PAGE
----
Objective evidence that bariatric surgery improves obesity-related obstructive sleep apnea.
BACKGROUND: Obstructive sleep apnea (OSA) is associated with obesity. Our aim in this study is to report objective improvement of obesity-related OSA and sleep quality after bariatric surgery. METHODS: Prospective bariatric patients were referred for polysomnography if they scored >or=6 on the Epworth Sleepiness Scale. The severity of OSA was categorized by the respiratory disturbance index (RDI) as follows: absent, 0 to 5; mild, 6 to 20; moderate, 21 to 40; and severe, <40. Patients were referred for repeat polysomnography 6 to 12 months after bariatric surgery or when weight loss exceeded 75 lbs. Means were compared using paired t tests. Chi-square tests and linear regression models were used to assess associations between clinical parameters and RDI; P<.05 was considered statistically significant. RESULTS: Of 349 patients referred for polysomnography, 289 patients had severe (33%), moderate (18%), and mild (32%) OSA; 17% had no OSA. At a median of 11 months (6 to 42 months) after bariatric surgery, mean body mass index (BMI) was 38 +/- 1 kg/m2 (P<.01 vs 56 +/- 1 kg/m2 preoperatively) and the mean RDI decreased to 15 +/- 2 (P<.01 vs 51 +/- 4 preoperatively) in 101 patients who underwent postoperative polysomnography. In addition, minimum oxygen saturation, sleep efficiency, and rapid eye movement latency improved, and the requirement for continuous positive airway pressure was reduced (P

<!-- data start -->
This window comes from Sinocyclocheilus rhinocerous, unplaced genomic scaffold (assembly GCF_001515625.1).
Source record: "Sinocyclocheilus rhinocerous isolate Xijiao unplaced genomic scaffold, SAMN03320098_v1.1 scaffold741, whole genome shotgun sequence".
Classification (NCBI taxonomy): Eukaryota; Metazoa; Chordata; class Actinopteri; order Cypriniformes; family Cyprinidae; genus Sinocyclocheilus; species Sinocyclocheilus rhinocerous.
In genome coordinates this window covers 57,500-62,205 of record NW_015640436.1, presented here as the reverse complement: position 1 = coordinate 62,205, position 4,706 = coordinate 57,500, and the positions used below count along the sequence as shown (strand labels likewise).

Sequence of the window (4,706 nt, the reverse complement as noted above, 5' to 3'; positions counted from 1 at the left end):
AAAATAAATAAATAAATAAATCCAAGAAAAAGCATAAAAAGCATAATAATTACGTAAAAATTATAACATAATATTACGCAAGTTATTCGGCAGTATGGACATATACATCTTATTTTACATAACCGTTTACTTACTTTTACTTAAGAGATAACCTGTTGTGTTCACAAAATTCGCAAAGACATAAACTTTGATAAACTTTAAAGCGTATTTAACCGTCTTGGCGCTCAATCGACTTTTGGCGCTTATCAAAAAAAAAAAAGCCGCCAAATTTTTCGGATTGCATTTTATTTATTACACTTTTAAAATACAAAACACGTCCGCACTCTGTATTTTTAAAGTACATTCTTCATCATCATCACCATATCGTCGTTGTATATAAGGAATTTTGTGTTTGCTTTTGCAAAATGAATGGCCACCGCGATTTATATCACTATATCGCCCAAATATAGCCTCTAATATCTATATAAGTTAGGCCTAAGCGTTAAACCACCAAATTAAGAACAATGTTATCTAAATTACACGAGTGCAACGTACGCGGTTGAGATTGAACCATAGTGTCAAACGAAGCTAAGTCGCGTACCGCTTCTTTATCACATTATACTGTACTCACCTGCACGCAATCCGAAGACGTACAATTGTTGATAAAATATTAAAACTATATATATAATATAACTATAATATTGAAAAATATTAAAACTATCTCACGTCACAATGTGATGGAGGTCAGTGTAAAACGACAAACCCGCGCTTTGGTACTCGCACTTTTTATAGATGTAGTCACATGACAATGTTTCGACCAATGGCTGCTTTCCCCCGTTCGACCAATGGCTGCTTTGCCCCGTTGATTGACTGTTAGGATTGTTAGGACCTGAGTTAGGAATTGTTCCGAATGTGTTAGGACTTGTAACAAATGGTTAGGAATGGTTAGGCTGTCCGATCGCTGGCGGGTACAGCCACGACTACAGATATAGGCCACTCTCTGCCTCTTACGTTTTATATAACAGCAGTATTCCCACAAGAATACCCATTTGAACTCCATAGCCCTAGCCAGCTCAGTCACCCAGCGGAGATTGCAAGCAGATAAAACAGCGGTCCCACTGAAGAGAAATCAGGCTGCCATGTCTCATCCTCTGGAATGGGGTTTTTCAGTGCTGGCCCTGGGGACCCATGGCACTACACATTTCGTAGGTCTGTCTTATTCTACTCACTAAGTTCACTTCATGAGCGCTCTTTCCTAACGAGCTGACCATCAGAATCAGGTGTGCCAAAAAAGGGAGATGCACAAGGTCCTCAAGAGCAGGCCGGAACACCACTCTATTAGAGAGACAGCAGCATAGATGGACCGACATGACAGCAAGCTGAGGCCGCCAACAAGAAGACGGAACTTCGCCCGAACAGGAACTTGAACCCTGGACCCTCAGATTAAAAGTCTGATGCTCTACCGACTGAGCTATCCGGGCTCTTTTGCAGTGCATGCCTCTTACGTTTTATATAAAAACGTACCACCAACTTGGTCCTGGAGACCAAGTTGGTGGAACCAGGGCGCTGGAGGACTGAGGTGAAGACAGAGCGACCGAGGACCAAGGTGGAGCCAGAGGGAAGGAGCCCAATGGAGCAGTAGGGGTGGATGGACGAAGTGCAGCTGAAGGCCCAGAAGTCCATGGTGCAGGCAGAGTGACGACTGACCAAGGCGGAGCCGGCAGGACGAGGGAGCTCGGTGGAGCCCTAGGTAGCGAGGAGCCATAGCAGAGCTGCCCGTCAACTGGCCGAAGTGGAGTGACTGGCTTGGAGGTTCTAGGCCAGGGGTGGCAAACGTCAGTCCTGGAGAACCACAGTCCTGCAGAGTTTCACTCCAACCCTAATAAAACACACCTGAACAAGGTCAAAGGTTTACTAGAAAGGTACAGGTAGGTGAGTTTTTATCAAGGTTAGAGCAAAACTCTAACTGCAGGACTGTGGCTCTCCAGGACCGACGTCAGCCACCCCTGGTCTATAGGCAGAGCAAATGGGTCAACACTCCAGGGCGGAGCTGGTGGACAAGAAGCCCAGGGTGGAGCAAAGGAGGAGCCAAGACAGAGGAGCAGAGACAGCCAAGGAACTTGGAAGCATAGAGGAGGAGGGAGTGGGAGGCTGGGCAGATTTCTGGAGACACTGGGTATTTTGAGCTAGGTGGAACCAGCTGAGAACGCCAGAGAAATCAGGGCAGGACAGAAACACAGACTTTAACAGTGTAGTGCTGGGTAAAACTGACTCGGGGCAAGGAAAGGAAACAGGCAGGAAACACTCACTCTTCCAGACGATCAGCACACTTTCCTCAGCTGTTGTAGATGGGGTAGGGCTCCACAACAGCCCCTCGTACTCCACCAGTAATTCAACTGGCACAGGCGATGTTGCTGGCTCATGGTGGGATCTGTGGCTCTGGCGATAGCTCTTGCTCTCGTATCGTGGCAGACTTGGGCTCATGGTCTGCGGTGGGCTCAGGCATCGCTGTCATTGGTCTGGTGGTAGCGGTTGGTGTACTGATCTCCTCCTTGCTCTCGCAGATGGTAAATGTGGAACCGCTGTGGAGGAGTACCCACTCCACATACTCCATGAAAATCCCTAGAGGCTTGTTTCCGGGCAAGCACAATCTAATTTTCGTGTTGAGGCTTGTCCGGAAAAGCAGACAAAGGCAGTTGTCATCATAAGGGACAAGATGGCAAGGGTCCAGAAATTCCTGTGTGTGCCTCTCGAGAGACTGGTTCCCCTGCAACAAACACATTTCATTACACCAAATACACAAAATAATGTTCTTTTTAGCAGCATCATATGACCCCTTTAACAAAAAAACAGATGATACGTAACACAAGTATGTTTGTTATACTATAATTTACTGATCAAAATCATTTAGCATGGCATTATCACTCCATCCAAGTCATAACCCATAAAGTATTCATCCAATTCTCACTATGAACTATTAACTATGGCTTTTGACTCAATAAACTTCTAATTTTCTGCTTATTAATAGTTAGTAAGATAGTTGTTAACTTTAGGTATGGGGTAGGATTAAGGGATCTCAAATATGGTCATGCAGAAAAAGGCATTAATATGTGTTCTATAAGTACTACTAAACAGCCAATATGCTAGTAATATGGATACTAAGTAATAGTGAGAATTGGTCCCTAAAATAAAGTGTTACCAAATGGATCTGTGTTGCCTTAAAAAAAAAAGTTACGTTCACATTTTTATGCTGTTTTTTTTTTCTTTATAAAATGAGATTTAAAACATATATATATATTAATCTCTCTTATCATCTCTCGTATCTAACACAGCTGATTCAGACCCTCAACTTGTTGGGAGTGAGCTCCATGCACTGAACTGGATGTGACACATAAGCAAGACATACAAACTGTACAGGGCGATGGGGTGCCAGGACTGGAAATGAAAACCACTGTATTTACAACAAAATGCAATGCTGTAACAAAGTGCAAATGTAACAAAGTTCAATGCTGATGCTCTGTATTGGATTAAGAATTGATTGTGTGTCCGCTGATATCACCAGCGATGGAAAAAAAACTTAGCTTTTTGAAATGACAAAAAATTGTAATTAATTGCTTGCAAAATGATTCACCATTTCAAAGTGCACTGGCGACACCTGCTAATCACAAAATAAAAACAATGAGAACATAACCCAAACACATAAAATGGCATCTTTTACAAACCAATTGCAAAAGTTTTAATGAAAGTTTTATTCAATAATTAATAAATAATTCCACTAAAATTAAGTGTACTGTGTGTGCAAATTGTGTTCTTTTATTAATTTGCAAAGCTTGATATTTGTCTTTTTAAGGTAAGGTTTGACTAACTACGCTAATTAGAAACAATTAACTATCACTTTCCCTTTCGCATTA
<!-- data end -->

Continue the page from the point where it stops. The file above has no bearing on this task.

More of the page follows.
Haines, KL; Nelson, LG; Gonzalez, R; Torrella, T; Martin, T; Kandil, A; Dragotti, R; Anderson, WM; Gallagher, SF; Murr, MM
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